What, rouse thee, man! thy Juliet is alive,
For whose dear sake thou wast but lately dead;
There art thou happy: Tybalt would kill thee,
But thou slew’st Tybalt; there are thou happy too:
The law that threaten’d death becomes thy friend
And turns it to exile; there art thou happy:
A pack of blessings lights up upon thy back;
Happiness courts thee in her best array;
But, like a misbehaved and sullen wench,
Thou pout’st upon thy fortune and thy love:
Take heed, take heed, for such die miserable.’
Friar Lawrence’s admonishment to Romeo, who is awash in self-pity, is an appeal to recognize all the particular blessings, reprieves, and privileges that fate or God have poured upon him. He urges the self-dramatizing adolescent to recognize what has been given and to receive it.
In English, as well as in German and French, a lineage can be traced from happiness to notions of fortune, fate, luck, or the will of the gods. “Haply I think on thee,” Shakespeare writes in Sonnet 29, meaning not “happily,” but “I happen to”—but when the speaker happens, haply, to “think on thee,” it seems, he becomes happy in some of the most exquisite ways English can afford him: “and then my state, like to the lark at break of day arising from sullen earth sings hymns at heaven’s gate, for thy sweet love, remembered, such wealth brings, that then I scorn to change my state with kings.”
The occasion of happiness here as in Romeo’s case, is something given—a happenstance, a sudden occurrence of something unbidden, but recognized and received.
Among the many ways to define or imagine happiness, one that makes sense to me is that it is something available, like ground water (for the time being) or radio waves that we can tap or tune into and receive. It is not so much a human condition as an ambient condition—perhaps a condition of the God “whose center is everywhere and whose periphery is nowhere” in which we are invited now and then to share. The more we accept the invitation, I think, the more practiced we become at tuning in and receiving happiness, broadcast like the Spirit that is described in scripture as “poured out” upon mankind. We can be drenched by it, or, huddling in our self-constructed shelters, we can miss it the way we miss the weather when the blinds are closed.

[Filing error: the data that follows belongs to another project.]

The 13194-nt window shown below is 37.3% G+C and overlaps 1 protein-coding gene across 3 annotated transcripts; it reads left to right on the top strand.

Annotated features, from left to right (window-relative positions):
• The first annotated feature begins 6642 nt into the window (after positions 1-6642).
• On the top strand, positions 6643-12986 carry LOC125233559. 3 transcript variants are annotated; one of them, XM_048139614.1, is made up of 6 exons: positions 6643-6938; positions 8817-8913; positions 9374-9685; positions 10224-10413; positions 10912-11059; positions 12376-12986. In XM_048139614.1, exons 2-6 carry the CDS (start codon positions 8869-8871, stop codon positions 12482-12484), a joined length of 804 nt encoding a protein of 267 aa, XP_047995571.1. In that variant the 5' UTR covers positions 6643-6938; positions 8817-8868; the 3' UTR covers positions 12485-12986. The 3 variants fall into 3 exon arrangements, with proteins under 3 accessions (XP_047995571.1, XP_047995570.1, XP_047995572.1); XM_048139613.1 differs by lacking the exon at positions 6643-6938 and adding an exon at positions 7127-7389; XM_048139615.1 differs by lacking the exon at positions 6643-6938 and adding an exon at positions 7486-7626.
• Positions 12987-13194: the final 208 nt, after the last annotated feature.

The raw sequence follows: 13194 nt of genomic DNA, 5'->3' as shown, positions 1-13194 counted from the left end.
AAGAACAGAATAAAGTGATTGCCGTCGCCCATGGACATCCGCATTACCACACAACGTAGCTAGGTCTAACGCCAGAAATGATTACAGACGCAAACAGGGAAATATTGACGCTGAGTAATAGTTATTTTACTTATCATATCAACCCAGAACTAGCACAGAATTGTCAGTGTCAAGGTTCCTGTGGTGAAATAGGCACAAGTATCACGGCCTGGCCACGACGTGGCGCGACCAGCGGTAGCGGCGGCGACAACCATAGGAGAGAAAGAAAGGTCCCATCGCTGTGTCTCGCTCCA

I imagine every doctor has seen people inexplicably happy in the midst of suffering that would seem to provide ample reason for despair. I think of one account of a woman with end-stage breast cancer, who lived day to day in considerable pain, but who while she had a voice sang with a visiting friend an old hymn with the refrain, “Since Love is Lord of heaven and earth, how can I keep from singing?” When her voice went, she urged her friend to sing it for her. She wasn’t being insipidly pious. She was asserting a kind of happiness evidently not dependent on happenstance. Another line in the same song reads, “No storm can shake my inmost calm when to that Rock I’m clinging…” Happiness described there has something to do with finding a source of stability and confidence that is finally psychologically and spiritually independent of circumstance, somehow surviving slings and arrows and the ills that flesh is heir to. That seems the kind of happiness to hope for, pray for, receive, claim, and live into. It’s available. It’s not too late. Therein we are happy.